Environment in reducing agitation in dementia Environmental approach to reducing agitation in older persons with dementia in a nursing home

Lesley Wilkes*, Andrew Fleming, Benjamin L. Wilkes, Jane M. Cioffi, Jenny Le Miere

*Corresponding author for this work

Research output: Contribution to journalArticlepeer-review

19 Citations (Scopus)

Abstract

Objective: This paper reports the effects on challenging (agitated) behaviours, such as aggression, noisiness and wandering, when persons with dementia were relocated to a special unit. Methods: The study was a simple interrupted time series quasi-experimental design. The dependent variable was agitated behaviour and the independent variables were residing in an old unit and in a Special Care Unit (SCU). Twenty-two persons with dementia from a nursing home were involved in this study. Subjects were assessed weekly for 1 month prior to the move to the SCU and weekly for 1 month at 3 and 6 months after the move. Data were entered into SPSS software and analysed. Results: The most significant results from the study were that the verbally agitated behaviour of the subjects was reduced and sustained throughout the 6 months of the study after their move into a SCU. Conclusions: This study has shown that environmental design does impact positively in the care of persons with dementia.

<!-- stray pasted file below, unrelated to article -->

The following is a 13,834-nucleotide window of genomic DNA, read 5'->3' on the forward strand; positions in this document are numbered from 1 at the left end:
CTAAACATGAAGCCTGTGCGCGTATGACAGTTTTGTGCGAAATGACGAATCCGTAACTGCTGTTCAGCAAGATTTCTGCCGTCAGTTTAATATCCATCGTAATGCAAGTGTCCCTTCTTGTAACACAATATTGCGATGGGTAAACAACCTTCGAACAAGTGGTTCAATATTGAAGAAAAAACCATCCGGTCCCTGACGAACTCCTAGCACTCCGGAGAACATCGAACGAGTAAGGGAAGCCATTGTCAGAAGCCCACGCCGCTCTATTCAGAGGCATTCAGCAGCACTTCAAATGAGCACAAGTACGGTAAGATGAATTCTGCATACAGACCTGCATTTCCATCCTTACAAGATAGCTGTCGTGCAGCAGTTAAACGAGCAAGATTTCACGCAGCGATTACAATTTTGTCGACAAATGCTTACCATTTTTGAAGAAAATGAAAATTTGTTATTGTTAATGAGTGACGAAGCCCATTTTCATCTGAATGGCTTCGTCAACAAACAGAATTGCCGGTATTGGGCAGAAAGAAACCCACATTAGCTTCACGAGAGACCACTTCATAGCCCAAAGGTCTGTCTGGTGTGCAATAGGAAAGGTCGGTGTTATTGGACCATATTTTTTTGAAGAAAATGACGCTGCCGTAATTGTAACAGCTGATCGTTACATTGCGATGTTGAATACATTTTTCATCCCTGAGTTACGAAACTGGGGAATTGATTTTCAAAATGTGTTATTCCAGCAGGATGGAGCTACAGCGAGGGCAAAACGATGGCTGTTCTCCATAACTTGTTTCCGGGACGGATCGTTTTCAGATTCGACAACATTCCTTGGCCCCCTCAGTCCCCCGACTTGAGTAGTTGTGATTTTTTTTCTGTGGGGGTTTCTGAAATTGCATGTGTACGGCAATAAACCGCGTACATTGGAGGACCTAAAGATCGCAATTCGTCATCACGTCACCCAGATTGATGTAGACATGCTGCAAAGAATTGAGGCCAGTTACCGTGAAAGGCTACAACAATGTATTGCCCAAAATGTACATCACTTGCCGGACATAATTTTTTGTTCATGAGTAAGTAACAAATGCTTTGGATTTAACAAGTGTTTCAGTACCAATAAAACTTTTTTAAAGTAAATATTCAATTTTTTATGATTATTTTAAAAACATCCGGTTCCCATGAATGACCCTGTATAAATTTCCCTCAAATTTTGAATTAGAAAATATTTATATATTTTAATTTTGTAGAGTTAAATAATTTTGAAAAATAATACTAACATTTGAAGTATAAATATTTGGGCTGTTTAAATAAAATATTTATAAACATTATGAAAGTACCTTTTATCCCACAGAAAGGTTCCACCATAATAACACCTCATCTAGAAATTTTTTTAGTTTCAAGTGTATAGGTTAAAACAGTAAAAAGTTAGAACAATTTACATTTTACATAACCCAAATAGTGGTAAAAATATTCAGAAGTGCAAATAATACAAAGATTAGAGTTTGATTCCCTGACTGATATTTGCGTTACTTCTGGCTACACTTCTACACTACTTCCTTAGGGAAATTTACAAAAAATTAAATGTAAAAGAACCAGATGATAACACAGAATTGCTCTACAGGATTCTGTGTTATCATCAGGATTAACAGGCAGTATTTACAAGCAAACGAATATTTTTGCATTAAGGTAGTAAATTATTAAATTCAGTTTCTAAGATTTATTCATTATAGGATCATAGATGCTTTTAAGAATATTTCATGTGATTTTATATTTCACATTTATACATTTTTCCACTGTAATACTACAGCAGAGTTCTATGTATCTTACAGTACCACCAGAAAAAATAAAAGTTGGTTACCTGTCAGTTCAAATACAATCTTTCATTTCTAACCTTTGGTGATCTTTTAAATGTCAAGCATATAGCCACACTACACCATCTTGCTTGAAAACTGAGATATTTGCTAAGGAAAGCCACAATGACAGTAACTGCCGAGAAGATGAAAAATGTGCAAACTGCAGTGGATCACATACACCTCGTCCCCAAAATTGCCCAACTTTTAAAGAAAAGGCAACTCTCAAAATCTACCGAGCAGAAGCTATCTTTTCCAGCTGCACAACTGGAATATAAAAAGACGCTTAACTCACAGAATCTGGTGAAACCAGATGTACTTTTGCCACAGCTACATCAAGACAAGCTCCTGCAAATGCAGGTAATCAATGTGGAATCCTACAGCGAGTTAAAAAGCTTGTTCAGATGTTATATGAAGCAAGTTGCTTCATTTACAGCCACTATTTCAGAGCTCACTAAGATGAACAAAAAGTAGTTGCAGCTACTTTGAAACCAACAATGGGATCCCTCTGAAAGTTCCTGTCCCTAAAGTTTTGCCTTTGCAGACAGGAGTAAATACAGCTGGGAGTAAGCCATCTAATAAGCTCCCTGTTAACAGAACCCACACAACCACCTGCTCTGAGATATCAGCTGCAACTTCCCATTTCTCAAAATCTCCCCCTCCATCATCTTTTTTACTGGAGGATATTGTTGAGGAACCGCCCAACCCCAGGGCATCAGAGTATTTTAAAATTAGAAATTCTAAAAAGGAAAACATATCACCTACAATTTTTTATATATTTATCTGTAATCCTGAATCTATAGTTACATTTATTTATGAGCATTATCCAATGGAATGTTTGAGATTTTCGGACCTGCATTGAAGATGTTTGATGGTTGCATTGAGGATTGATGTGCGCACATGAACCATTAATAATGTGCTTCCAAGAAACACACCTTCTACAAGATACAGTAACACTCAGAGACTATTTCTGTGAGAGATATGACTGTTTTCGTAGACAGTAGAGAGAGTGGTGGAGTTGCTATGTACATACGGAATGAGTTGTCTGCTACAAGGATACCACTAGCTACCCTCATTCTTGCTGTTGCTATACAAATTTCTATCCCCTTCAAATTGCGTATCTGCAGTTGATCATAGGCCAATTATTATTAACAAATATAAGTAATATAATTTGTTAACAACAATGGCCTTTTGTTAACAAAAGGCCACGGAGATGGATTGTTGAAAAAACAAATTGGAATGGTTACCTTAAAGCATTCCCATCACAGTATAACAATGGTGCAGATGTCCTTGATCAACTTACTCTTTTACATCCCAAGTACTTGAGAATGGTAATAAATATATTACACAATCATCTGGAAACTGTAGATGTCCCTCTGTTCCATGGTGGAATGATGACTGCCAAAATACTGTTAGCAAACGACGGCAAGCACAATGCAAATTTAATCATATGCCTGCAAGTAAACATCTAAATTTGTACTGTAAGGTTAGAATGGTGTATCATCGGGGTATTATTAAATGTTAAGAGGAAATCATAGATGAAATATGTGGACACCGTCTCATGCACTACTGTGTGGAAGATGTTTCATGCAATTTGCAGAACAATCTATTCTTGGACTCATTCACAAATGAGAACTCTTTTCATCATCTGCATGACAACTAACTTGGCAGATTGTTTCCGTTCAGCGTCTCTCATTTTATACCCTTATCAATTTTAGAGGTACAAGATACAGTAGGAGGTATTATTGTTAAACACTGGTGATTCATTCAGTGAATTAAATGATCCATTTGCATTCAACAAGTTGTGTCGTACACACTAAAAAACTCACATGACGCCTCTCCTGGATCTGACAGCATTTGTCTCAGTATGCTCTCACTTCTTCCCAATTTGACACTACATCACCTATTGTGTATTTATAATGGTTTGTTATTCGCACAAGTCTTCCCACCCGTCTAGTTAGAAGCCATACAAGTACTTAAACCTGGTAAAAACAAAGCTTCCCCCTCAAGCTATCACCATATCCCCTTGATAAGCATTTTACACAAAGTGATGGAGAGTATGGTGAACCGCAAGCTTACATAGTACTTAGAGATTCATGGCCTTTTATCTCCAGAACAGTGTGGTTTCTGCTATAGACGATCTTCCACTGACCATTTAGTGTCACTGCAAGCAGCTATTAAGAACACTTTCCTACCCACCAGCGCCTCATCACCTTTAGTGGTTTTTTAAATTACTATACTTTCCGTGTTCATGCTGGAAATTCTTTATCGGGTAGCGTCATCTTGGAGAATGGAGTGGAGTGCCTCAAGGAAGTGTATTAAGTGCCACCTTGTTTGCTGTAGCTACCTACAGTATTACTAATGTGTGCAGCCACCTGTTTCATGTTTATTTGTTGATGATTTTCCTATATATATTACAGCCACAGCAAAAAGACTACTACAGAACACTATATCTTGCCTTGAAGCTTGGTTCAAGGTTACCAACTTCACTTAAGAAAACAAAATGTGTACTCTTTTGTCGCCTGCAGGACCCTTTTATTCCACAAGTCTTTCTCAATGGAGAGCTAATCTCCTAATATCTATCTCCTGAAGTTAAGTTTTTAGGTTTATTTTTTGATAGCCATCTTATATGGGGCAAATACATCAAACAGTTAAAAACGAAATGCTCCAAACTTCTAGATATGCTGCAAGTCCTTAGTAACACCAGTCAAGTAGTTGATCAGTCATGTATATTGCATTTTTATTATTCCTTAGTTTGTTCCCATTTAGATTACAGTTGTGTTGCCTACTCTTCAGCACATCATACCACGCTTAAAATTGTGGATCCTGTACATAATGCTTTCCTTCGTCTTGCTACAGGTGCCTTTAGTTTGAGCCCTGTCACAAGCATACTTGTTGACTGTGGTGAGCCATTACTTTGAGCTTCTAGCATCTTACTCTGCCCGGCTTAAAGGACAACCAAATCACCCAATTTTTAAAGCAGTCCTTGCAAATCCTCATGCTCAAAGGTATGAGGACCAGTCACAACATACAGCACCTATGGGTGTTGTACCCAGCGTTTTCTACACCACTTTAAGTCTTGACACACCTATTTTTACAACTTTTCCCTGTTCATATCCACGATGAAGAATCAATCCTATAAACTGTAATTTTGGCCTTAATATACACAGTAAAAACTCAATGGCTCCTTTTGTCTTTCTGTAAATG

Original languageEnglish
Pages (from-to)141-145
Number of pages5
JournalAustralasian Journal on Ageing
Volume24
Issue number3
DOIs
Publication statusPublished - 2005
Externally publishedYes

Keywords

  • Aged residents
  • Dementia
  • Environmental change
  • Special care unit

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